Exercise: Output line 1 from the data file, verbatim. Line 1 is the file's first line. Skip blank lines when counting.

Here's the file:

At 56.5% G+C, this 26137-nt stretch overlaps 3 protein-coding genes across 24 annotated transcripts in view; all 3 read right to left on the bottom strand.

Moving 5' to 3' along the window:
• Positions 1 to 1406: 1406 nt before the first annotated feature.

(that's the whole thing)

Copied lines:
At 56.5% G+C, this 26137-nt stretch overlaps 3 protein-coding genes across 24 annotated transcripts in view; all 3 read right to left on the bottom strand.